A new study from the Ohio State University Wexner Medical Centre shows that if breastfeeding mothers exercise regularly, they may end up providing more beneficial breast milk. Exercise is known to benefit individuals in various ways, and this new study shows that there are probably more advantages to exercising than previously known. The study is published in the latest issue of the journal Nature Metabolism.
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Breastfeeding mothers and exercise
Exercise has been recommended throughout pregnancy, as well as post-pregnancy. This not only reduces the risk of excessive weight gain, obesity, and overweight during pregnancy and after but also protects from diabetes and heart disease. Exercising regularly also strengthens muscles and prevents complications.
Exercise in breastfeeding mothers
This new study reveals that even moderate exercise in pregnant mothers can lead to a rise in levels of a compound in their breast milk that could benefit their baby. The baby has a significant advantage of lowered risk of diabetes, obesity, and heart disease when they grow up, find the researchers.
Lead researcher Kristin Stanford, a researcher at The Ohio State Wexner Medical Center's Diabetes and Metabolism Research Center explained that this is not the first time that a study has shown that a mother who exercises provides benefits to her baby. She said, "We've done studies in the past that have shown that maternal exercise improves the health of offspring, but in this study, we wanted to begin to answer the question of why." Explaining why they conducted this study, she added, "Because there is evidence that breast milk plays a major role, we wanted to isolate the effects of breast milk on offspring health."
There were two parts of this study – on experimental animals and on humans.
Lab mice and breast milk effects
For the first part of the study, Stanford and colleagues collaborated with researchers from the University of California, San Diego, Arkansas Children's Nutrition Center, and the Joslin Diabetes Center. They included lab mice in their study. The mice pups born of mice mothers that were mostly sedentary were fed breast milk from mice mothers that were active during their pregnancy. Another set of pups from physically active mothers also received their mother's milk. The experiment mimicked all babies feeding on breast milk of physically active mothers.
Results were surprising, say the researchers. The babies from sedentary mothers who were fed milk from active mother mice had the health benefits which were seen in the biological babies of the active mothers. Because the physically active mice mothers passed on the benefits to both their own babies as well as foster babies of sedentary mothers, the benefits were proven to be passed down via breast milk and not genes. These babies fed on milk from active mice mothers were all found to have a lower risk of heart disease, obesity, etc.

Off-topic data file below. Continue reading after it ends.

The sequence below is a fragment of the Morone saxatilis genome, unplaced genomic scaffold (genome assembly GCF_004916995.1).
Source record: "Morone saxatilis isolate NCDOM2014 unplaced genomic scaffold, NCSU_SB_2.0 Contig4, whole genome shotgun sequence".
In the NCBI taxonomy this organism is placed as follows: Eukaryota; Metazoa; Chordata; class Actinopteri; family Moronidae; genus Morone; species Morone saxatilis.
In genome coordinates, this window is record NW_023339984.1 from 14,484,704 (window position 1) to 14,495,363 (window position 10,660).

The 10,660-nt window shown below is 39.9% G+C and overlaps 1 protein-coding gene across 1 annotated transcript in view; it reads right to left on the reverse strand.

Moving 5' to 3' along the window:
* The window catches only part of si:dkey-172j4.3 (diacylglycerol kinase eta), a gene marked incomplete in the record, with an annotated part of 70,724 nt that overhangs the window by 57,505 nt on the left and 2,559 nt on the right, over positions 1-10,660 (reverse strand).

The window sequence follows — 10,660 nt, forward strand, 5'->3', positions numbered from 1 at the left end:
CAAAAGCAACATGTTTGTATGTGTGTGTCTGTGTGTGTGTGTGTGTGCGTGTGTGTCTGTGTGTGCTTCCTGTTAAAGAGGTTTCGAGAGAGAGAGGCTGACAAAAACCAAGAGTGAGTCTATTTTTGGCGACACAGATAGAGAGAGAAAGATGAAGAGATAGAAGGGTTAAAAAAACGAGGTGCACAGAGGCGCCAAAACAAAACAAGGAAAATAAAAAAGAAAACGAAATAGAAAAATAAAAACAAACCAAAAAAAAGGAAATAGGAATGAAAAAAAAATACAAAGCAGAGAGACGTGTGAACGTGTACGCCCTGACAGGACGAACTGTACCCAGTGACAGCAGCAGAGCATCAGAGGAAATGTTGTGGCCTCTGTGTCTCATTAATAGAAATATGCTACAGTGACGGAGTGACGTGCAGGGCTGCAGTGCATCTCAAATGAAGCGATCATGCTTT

Effects of exercise on pregnant and postpartum women
In the second part of the study, the team included 150 pregnant mothers and postpartum mothers (who had recently given birth) and provided them with activity trackers. The physical activity of these mothers was tracked using these devices.
Breast milk from the mothers was chemically analyzed. Results revealed that mothers who moved more (showing up as more number of steps on the activity tracker) had raised levels of a compound called 3SL in their breast milk.
3SL in breast milk
The researchers believe that this compound 3SL is the crucial factor in providing health benefits to the baby. Stanford, who is also an associate professor of physiology and cell biology at Ohio State's Dorothy M. Davis Heart and Lung Research Institute, explained, "The increase in 3SL were not necessarily related to exercise intensity, so even moderate exercise like a daily walk is enough to reap the benefits."
She recommended exercise for all, saying, "Exercise is also great for your overall health during and after pregnancy, so anything you can do to get moving is going to benefit both you and your baby."
What about women who cannot exercise or cannot breastfeed?
Researchers added that a significant number of women cannot breastfeed or develop complications during pregnancy and after giving birth, which makes it difficult for them to move around or exercise. If the 3SL compound could be isolated, they explain, it would be beneficial for these babies. Babies who cannot breastfeed, for example, could be provided with this compound in formula, the team says.
Stanford said, "This human milk oligosaccharide had a significant impact on offspring healthy. Being able to add this into formula could provide benefits for babies when women aren't able to breastfeed."
- Harris, J.E., Pinckard, K.M., Wright, K.R. et al. Exercise-induced 3′-sialyllactose in breast milk is a critical mediator to improve metabolic health and cardiac function in mouse offspring. Nat Metab (2020). https://doi.org/10.1038/s42255-020-0223-8